Album Reviews

Wind Rose- Shadows Over Lothadruin

Sometimes I find myself wondering, how many hours of decent music do I miss every year? How many well-written, captivating works from talented artists have successfully avoided my attention? There is no definite answer, yet I have a suspicion the most accurate one would be “hundreds”. With all the new bands emerging into the metal scene it’s incredibly difficult to keep the track of all events around, and, unfortunately, some releases are being left unnoticed. Being a reviewer for Lady Obscure is a considerable help on this front, and every now and then I’m left amazed, in disbelief about the quality of some particular album I’ve never heard about before.

And this is exactly the case with an Italian band called Wind Rose. While the band was formed back in 2009, their first full-length effort, Shadows Over Lothadruin, didn’t come out until 2012, which makes it almost two years since the release now. It’s a complex concept progressive power metal work with intricate, perplexing melodies, brief atmospheric interludes which provide the narration of a tale, and grandiloquent, bombastic parts, yet on the other hand it casts a distinctive relaxed, leisurely feeling and infuses some kind of assuring calmness. I must say, the pace on this record is impeccable. This album doesn’t hurry anywhere, it tells its own story, in its own time. The storytellers responsible for this are Francesco Cavalieri, who does the vocals, Claudio Falconcini on guitars, Federico Meranda and Dan Visconti on keyboards and drums respectively. Alessio Consani played bass guitar on this record, though after his decision to leave the band in 2013 he was replaced by Cristiano Bertocchi. The bass, as are all the instruments there could be heard perfectly clear, which is an evidence of great production all around.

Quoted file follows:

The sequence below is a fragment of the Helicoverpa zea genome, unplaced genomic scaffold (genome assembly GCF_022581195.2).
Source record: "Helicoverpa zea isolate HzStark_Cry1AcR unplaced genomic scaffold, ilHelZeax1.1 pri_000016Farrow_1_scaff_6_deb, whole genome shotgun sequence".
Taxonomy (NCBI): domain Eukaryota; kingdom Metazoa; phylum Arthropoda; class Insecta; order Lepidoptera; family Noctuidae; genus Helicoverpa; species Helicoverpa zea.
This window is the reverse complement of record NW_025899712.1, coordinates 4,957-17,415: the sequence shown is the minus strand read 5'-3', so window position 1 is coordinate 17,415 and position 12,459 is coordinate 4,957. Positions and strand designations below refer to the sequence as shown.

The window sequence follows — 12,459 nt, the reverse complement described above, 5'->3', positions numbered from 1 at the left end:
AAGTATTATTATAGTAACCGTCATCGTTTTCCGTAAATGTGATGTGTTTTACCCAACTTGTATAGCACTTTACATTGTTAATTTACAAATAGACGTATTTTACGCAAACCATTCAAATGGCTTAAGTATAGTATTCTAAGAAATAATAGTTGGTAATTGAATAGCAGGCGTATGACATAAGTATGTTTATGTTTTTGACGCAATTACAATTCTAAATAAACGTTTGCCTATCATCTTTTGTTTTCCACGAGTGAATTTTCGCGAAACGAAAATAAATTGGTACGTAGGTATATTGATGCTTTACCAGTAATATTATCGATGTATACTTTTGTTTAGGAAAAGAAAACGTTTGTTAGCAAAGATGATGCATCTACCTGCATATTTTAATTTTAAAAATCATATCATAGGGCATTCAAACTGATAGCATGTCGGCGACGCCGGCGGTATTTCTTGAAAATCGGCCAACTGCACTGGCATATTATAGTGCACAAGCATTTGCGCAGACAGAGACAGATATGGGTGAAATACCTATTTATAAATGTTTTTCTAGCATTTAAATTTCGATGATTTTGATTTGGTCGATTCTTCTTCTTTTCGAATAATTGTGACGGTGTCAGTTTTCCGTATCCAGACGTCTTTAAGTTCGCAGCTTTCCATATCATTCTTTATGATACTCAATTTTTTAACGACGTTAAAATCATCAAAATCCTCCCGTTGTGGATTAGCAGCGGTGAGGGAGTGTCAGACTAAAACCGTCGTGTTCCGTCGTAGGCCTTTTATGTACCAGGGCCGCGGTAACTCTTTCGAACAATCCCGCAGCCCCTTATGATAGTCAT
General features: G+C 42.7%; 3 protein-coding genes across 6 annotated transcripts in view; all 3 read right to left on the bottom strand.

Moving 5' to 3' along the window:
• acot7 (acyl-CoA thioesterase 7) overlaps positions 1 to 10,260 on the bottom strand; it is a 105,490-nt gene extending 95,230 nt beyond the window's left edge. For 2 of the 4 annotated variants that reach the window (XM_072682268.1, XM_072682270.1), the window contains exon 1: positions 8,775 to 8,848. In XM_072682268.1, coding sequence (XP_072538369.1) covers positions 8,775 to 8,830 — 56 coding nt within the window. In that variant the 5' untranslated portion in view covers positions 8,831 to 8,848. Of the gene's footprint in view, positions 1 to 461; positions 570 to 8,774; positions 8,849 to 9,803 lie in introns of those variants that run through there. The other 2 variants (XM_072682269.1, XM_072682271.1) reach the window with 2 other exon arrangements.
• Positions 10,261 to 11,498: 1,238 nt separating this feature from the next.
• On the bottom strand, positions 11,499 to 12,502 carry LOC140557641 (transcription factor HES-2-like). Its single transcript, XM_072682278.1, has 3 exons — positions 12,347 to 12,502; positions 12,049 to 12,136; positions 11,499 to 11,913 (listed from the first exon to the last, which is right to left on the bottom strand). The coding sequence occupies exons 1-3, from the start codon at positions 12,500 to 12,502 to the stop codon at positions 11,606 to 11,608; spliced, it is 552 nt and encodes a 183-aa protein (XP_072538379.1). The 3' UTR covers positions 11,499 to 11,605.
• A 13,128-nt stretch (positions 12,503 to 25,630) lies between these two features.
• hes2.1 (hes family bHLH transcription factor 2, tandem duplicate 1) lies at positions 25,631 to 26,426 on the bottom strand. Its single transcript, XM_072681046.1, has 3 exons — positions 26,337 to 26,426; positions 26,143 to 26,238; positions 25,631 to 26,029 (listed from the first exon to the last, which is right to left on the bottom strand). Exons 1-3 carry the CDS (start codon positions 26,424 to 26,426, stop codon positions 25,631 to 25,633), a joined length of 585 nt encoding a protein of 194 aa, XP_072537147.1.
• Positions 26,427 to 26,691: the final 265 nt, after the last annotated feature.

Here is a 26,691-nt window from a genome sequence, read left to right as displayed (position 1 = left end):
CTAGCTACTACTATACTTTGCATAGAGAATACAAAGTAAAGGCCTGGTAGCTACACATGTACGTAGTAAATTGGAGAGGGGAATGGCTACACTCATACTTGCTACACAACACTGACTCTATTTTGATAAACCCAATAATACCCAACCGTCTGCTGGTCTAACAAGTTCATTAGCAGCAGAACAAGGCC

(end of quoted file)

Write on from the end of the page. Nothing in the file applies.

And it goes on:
The story for this album is original, written by musicians themselves. It is heavily inspired by Tolkien’s novels and takes a place in a medieval kingdom, which is, to be fair, a bit obvious considering the album’s name. The first track, Awakening, serves as an interlude to a tale, conveying magical vibes with warlike rhythms and drum-patterns and getting more and more intense, until the crushing guitar riff from The Endless Prophecy rips the scene apart in a mere fifteen seconds. The songwriting on this one is wondrous; the track feels more on serene and tranquil side, but the heavy riffs and crazy drum-fills are all over the place, spiced with orchestral sections and acoustic parts flowing flawlessly. The most curious thing is almost the whole album is like that, and I still can’t pinpoint how exactly this was achieved.